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Tempo and mode of evolution of Oryzomyine rodents (Rodentia, Cricetidae, Sigmodontinae): a phylogenomic approach


Percequillo, Alexandre et al. (2021), Tempo and mode of evolution of Oryzomyine rodents (Rodentia, Cricetidae, Sigmodontinae): a phylogenomic approach, Dryad, Dataset,


The tribe Oryzomyini is an impressive group of rodents, comprising 30 extant genera and an estimated 147 species. Recent remarkable advances in the understanding of the diversity, taxonomy and systematics of the tribe have mostly derived from analyses of single or few genetic markers. However, the evolutionary history and biogeography of Oryzomyini, its origin and diversification across the Neotropics, remain unrevealed. Here we use a multi-locus dataset (over 400 loci) obtained through anchored phylogenomics to provide a genome-wide phylogenetic hypothesis for Oryzomyini and to investigate the tempo and mode of its evolution. Species tree and supermatrix analyses produced topologies with strong support for most branches, with all genera confirmed as monophyletic, a result that previous studies failed to obtain. Our analyses also corroborated the monophyly and phylogenetic relationship of three main clades of Oryzomyini (B, C and D). The origin of the tribe is estimated to be in the Miocene (8.93–5.38 million years ago). The cladogenetic events leading to the four main clades occurred during the late Miocene and early Pliocene and most speciation events in the Pleistocene. Geographic range estimates suggested an east of Andes origin for the ancestor of oryzomyines, most likely in the Boreal Brazilian region, which includes the north bank of Rio Amazonas and the Guiana Shield. Oryzomyini rodents are an autochthonous South America radiation, that colonized areas and dominions of this continent mainly by dispersal events. The evolutionary history of the tribe is deeply associated with the Andean cordillera and the landscape history of Amazon basin.


We selected 25 genera and 50 species of the tribe Oryzomyini, representing a fairly comprehensive sampling of generic diversity that includes 83% of the extant genera, and an evenly distributed sampling of species, with about 34% of known species included. We also included 10 species of other Sigmodontinae as outgroups (Table S1, Supplementary Material), representing five tribes, Akodontini, Phyllotini, Sigmodontini, Thomasomyini and Wiedomyini, as well as two incertae sedis lineages.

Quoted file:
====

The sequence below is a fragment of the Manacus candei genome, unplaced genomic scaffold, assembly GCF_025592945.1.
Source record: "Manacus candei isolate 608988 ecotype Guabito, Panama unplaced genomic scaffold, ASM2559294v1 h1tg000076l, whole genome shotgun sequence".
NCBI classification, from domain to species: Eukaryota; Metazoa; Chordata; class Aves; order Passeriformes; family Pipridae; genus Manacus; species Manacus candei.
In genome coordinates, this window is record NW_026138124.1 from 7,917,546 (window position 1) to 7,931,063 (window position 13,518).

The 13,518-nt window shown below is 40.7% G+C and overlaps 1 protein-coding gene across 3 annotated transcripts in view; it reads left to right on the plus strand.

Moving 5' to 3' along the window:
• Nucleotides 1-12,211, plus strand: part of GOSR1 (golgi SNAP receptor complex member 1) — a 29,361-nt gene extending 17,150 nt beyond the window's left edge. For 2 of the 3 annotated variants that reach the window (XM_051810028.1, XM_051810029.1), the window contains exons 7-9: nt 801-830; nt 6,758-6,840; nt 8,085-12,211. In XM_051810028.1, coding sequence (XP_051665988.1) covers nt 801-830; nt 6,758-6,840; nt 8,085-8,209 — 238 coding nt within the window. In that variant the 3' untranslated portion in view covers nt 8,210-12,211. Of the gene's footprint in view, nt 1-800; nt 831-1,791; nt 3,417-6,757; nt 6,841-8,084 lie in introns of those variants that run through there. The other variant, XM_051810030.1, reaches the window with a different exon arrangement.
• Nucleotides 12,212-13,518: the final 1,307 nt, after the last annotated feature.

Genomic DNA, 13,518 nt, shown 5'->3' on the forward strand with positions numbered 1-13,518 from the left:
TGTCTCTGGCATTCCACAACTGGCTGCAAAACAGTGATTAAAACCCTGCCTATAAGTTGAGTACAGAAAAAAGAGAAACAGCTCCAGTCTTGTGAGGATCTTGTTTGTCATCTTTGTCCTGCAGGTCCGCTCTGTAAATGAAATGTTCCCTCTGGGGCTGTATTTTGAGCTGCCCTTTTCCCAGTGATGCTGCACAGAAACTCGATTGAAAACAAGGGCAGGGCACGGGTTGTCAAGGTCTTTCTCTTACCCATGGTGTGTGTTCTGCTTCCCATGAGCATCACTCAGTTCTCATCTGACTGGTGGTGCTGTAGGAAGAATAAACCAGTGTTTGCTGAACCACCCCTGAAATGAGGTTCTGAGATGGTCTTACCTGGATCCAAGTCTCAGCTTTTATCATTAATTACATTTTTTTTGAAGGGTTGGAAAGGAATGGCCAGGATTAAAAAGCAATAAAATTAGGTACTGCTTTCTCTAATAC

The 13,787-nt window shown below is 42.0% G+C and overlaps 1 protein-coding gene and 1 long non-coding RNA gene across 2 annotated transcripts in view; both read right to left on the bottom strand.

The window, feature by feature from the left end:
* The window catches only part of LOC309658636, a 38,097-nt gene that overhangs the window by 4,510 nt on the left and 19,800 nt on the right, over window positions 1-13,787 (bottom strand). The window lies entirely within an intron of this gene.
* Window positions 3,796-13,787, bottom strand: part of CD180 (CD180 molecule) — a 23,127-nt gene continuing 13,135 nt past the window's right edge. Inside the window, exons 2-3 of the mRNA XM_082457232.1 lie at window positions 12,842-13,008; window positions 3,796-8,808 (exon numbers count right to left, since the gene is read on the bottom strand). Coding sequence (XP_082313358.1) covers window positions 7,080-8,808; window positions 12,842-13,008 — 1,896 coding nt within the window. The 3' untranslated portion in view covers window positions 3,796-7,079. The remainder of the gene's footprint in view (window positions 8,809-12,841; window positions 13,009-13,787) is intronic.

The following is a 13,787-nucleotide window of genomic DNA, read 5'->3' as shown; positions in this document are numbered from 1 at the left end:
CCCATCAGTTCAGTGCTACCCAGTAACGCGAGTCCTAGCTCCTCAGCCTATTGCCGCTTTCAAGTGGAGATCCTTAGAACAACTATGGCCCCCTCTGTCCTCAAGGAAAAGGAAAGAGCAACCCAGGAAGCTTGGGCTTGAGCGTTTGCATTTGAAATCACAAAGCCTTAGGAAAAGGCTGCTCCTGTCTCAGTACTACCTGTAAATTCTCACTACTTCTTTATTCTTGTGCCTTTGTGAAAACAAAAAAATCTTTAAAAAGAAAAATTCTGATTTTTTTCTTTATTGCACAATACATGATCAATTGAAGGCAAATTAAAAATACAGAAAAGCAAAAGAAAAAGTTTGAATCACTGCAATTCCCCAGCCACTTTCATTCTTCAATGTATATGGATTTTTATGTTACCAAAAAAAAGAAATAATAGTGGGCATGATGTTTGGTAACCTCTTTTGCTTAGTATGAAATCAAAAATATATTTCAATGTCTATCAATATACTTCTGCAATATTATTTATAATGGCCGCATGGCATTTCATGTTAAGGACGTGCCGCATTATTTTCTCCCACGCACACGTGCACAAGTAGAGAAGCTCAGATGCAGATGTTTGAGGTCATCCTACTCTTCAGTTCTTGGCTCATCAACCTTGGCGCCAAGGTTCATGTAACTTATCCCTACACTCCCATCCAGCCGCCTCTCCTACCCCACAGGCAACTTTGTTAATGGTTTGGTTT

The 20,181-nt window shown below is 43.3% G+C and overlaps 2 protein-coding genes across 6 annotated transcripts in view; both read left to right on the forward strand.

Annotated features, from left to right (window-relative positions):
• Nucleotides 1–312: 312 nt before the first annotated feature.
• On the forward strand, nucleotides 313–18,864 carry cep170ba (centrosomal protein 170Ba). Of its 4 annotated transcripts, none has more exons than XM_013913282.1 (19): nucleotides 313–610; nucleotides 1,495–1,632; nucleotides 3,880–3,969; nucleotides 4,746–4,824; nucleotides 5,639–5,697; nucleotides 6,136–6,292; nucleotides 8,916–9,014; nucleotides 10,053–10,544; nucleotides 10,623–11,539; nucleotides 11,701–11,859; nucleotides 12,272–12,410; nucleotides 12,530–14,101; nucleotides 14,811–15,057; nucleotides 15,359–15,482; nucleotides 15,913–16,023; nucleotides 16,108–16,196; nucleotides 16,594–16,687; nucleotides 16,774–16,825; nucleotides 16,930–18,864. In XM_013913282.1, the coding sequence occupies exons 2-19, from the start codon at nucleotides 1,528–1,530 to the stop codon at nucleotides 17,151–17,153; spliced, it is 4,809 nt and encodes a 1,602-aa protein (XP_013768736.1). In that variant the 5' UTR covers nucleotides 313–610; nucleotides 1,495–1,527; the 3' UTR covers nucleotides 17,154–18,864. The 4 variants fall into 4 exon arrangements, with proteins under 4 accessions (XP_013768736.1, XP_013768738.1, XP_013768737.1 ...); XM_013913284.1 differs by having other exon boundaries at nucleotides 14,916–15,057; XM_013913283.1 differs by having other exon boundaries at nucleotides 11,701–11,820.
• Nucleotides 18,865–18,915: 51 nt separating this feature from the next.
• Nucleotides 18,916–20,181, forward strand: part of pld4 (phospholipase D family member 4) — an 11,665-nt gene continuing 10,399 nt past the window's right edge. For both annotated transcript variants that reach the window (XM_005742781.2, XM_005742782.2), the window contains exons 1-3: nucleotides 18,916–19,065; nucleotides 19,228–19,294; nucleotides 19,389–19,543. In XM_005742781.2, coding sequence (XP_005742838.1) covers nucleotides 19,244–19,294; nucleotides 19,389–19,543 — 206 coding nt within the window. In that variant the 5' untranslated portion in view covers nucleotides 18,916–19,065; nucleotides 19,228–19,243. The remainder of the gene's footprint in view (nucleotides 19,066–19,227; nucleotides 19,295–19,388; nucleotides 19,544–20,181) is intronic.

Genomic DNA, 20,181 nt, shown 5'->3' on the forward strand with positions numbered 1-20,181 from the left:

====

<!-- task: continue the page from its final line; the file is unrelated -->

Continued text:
We improved the vertebrate Anchored Hybrid Enrichment (AHE) target loci of Lemmon et al (2012) for optimal use in mammals. We first identified the genomic coordinates in the human genome (hg19) corresponding to the coordinates of the extended anchor regions of Gallus gallus (galGal4) obtained by Prum et al. (2015) using the UCSC liftover tool ( The corresponding genomic sequences were then extracted and aligned using MAFFT v7.023b to that of the regions used by Prum et al (2015) for probe design. After inspecting the alignments and masking any misaligned regions in Geneious R9 (Biomatters Ltd.), 120 bp probes were tiled uniformly across the human sequences at 1.5x density: conserved regions targeted for AHE enrichment were identified using alignments across divergent species. Once the alignments were constructed/improved and the conserved regions were identified, probe sequences of length of 120bp were generated by sliding a window across the human sequence from the alignment. A new probe was generated starting every 90bp in the sequences.